Wednesday, 1 September 2010

Kocherlakota has a mentor

Paul Krugman (quoting Jan Hatzius) uncovers another scary article from another Fed president:
Third, the statement seems to be at odds with a recent article by President Bullard of St. Louis suggesting that a continuation of the Fed’s current stance on short-term interest rates could result in deflation (see “Seven Faces of ‘The Peril’”, July 28, 2010). The first sentence of the abstract reads: “In this paper I discuss the possibility that the U.S. economy may become enmeshed in a Japanese-style, deflationary outcome within the next several years.”
The original report from Bullard can be found here. Guess who is thanked in the footer of page 1? Narayana Kocherlakota (as well as David Andolfatto, regular blog commentator on Worthwhile Canadian Initiative and TheMoneyIllusion).

So what's going on? The paper is making the same argument for which Kocherlakota has been pilloried over the last two weeks. But the paradoxes in that paper are layered with yet more contradictions:
  1. Hatzius quotes the FOMC minutes which say that there is little risk of deflation - and yet Bullard, who is on the committee, is arguing that the Fed's low interest rate policy may itself cause deflation.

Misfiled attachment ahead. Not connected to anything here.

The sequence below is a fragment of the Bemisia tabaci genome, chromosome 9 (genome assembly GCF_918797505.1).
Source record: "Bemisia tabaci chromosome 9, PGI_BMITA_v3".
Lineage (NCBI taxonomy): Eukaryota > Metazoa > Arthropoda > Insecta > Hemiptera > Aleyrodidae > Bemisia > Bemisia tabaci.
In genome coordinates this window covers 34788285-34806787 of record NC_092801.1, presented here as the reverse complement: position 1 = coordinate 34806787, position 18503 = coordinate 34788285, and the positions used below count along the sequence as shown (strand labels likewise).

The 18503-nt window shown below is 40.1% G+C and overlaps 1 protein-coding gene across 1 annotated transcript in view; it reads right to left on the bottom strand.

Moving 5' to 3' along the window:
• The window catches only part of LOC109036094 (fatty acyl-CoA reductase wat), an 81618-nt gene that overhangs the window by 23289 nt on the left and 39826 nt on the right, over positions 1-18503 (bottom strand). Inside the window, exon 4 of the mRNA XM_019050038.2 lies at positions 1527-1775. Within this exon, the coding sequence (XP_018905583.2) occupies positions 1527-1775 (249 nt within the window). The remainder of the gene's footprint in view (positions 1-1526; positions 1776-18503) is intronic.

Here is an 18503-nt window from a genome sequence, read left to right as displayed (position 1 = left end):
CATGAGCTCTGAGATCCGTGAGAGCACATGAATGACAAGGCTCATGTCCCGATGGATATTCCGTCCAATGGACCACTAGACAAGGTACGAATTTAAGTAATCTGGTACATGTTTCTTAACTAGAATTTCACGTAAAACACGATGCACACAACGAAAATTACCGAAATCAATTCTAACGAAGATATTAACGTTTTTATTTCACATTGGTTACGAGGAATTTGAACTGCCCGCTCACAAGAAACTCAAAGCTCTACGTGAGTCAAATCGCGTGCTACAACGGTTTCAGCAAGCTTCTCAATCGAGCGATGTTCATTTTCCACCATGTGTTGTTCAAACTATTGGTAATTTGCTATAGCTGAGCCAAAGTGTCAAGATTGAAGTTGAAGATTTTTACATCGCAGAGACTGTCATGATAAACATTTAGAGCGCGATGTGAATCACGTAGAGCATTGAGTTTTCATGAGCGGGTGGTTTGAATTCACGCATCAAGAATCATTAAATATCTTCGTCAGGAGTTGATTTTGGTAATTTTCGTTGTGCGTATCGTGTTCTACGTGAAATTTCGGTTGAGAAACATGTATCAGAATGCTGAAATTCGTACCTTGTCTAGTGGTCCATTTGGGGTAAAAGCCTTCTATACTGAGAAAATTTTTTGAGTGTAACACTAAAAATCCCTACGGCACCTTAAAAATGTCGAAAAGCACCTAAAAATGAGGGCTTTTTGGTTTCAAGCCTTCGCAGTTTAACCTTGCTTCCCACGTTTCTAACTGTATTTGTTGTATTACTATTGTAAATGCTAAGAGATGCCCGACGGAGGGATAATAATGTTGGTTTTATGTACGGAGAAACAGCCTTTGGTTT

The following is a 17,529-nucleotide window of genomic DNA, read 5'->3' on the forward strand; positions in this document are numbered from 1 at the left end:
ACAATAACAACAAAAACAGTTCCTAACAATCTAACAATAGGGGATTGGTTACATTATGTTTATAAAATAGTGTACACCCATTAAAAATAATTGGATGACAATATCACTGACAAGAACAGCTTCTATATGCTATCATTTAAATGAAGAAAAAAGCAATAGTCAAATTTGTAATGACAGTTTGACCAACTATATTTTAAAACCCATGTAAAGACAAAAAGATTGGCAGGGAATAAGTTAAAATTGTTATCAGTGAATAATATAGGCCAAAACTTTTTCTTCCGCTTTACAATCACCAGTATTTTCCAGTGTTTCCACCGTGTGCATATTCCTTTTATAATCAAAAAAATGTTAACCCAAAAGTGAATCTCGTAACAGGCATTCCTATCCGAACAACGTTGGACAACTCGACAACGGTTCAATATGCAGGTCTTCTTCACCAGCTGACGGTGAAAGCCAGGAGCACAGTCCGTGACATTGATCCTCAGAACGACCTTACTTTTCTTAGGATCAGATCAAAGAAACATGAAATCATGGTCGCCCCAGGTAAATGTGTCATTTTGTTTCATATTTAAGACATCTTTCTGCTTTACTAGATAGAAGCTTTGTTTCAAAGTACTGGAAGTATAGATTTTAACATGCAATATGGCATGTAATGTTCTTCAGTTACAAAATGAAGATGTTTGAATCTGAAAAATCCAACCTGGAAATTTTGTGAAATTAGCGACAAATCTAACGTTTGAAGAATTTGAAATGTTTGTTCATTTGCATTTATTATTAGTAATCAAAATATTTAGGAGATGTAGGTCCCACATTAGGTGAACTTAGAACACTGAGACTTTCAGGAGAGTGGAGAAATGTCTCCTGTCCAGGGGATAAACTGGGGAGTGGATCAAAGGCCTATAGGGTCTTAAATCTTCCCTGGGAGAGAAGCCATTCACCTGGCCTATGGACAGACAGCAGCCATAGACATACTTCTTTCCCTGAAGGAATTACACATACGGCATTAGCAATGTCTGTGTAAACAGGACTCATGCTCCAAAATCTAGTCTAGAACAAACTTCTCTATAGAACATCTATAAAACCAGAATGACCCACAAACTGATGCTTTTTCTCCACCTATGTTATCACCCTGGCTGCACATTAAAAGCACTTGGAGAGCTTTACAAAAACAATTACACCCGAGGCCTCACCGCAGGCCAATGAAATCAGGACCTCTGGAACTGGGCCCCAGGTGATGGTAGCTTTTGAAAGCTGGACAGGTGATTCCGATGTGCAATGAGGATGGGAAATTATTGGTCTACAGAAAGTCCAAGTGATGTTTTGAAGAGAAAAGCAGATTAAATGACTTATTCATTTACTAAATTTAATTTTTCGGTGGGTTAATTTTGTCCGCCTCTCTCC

2. Hatzius, like Krugman, is disagreeing with the FOMC's view and agreeing with Bullard that there is a risk of deflation but their prescription is the opposite of Bullard's - keep interest rates low.
  3. Bullard comes to the same bizarre conclusion as Kocherlakota - low interest rates cause deflation - but then deduces from this a sensible corollary - we should continue quantitative easing!
  4. Bullard came up with all this before Kocherlakota - in fact for all we know, Kocherlakota got his speech from reading Bullard - but Kocherlakota got all the blame.
  5. While everyone thinks Kocherlakota is very hawkish, Bullard is described as a dove.
I won't go over again all the reasons that Bullard and Kocherlakota are wrong - Andy Harless, Nick Rowe, Scott Sumner and Karl Smith have done that very well.

But the chain of logic here has so many inversions that I think I'm in a Borges novel.

p.s. this paper was already spotted by Money Demand last week.

1 comment:

Nick Rowe said...

James Bullard is much more ambiguous.

At one level, he is certainly very aware of the Wicksell problem, and of analysis of that problem that are more sophisticated than my own intuitive understanding of that problem. He knows that the bad steady state is locally unstable.

But he also worries (this is how I interpret him) that promising a long period of 0% might make that bad unstable steady state more prominent in people's expectations, making it more likely we go there.

He seems to flip between: saying that doing 0% for an extended period, *but not doing anything else to get us out of the trap*, would be dangerous (which is correct as far as I can see); saying that doing 0% for an extended period (rather than a short period) could make things worse (which looks wrong to me).

Dunno.